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Chromatic Number

The fewest number of colors $\gamma(G)$ necessary to color a Graph or surface. The chromatic number of a surface of Genus $g$ is given by the Heawood Conjecture,

\gamma(g)=\left\lfloor{{\textstyle{1\over 2}}(7+\sqrt{48g+1}\,)}\right\rfloor ,

where $\left\lfloor{x}\right\rfloor $ is the Floor Function. $\gamma(g)$ is sometimes also denoted $\chi(g)$. For $g=0$, 1, ..., the first few values of $\chi(g)$ are 4, 7, 8, 9, 10, 11, 12, 12, 13, 13, 14, 15, 15, 16, ... (Sloane's A000934).

The fewest number of colors necessary to color each Edge of a Graph so that no two Edges incident on the same Vertex have the same color is called the ``Edge chromatic number.''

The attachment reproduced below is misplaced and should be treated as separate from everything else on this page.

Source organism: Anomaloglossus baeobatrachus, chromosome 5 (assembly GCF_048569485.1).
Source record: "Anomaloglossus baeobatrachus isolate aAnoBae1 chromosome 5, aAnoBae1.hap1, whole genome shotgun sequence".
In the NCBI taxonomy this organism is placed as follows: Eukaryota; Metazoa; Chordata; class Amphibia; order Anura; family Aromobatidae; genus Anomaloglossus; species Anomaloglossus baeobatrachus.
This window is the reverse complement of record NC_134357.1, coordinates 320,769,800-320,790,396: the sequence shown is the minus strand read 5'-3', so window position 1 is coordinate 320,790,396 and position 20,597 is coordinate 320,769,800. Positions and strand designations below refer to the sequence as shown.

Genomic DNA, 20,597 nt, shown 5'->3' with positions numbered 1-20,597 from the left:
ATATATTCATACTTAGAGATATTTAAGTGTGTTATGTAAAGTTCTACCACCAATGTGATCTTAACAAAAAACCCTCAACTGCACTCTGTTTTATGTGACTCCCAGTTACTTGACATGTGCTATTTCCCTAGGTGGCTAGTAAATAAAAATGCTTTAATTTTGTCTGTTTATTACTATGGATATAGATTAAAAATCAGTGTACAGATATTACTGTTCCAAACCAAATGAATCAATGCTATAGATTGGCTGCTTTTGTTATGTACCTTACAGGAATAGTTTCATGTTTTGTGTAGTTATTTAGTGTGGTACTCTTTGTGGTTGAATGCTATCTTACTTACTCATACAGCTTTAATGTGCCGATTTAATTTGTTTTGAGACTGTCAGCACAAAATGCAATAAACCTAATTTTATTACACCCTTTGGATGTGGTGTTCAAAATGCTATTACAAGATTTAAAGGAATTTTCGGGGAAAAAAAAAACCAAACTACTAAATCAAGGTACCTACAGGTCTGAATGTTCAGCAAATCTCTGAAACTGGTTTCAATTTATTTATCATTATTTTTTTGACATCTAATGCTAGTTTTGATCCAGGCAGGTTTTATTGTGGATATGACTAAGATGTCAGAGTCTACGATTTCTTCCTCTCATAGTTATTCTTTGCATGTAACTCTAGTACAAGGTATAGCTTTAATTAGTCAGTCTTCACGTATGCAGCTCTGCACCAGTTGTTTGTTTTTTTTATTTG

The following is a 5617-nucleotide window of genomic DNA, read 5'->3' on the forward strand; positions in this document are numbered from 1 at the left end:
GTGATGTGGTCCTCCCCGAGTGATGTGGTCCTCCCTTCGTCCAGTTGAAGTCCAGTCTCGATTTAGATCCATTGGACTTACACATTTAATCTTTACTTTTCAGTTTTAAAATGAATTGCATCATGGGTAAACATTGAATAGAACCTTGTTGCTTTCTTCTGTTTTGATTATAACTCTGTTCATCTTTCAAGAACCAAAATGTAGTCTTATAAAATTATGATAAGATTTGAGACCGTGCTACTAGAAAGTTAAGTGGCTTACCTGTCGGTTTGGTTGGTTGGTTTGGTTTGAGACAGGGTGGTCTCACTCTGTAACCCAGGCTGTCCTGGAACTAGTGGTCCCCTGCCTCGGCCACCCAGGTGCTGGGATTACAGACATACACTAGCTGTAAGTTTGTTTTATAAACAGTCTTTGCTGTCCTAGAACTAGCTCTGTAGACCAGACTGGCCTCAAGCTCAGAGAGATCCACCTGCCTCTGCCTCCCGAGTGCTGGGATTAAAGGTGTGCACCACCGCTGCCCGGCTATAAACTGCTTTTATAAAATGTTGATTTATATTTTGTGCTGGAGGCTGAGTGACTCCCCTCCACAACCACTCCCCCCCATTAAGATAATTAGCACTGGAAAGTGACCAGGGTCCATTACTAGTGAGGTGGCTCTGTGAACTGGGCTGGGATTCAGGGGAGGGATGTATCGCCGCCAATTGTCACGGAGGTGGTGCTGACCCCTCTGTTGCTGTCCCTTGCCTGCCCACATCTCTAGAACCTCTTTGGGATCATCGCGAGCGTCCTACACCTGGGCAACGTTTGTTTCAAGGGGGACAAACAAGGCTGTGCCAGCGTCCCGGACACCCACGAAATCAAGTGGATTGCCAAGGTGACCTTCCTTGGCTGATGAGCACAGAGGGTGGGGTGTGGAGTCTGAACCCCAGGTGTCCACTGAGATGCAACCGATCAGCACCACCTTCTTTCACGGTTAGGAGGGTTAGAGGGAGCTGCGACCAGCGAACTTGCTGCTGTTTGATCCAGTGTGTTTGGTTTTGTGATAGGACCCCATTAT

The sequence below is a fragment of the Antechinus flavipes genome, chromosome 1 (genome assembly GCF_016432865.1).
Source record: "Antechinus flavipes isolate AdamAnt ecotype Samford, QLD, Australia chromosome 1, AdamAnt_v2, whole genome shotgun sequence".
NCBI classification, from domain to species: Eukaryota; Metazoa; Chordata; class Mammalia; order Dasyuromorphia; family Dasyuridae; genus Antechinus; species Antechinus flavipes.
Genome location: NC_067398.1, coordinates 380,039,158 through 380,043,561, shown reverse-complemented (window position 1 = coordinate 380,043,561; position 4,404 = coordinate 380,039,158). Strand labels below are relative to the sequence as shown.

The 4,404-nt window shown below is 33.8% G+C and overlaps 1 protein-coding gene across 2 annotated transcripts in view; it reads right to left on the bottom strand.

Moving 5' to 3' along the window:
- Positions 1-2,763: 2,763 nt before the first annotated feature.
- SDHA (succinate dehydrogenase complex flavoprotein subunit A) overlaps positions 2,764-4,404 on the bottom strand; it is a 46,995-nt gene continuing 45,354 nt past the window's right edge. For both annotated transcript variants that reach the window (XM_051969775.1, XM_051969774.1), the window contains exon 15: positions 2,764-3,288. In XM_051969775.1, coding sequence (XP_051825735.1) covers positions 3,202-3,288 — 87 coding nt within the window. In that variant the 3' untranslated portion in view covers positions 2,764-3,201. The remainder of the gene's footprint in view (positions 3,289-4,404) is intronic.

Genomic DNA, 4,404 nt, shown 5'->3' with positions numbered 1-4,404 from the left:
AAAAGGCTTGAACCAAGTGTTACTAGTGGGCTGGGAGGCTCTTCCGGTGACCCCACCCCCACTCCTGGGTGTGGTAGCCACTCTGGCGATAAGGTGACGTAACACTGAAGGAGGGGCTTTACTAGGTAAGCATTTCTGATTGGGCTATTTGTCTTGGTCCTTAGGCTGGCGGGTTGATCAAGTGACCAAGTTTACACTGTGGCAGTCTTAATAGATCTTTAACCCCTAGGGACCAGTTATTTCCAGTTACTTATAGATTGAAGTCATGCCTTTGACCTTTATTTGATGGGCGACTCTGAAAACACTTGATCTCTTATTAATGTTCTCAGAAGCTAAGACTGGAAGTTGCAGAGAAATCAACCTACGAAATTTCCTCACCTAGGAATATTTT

See also Brelaz's Heuristic Algorithm, Chromatic Polynomial, Edge-Coloring, Euler Characteristic, Heawood Conjecture, Map Coloring, Torus Coloring


Chartrand, G. ``A Scheduling Problem: An Introduction to Chromatic Numbers.'' §9.2 in Introductory Graph Theory. New York: Dover, pp. 202-209, 1985.

Eppstein, D. ``The Chromatic Number of the Plane.''

Sloane, N. J. A. Sequence A000934/M3292 in ``An On-Line Version of the Encyclopedia of Integer Sequences.'' and Sloane, N. J. A. and Plouffe, S. The Encyclopedia of Integer Sequences. San Diego: Academic Press, 1995.

© 1996-9 Eric W. Weisstein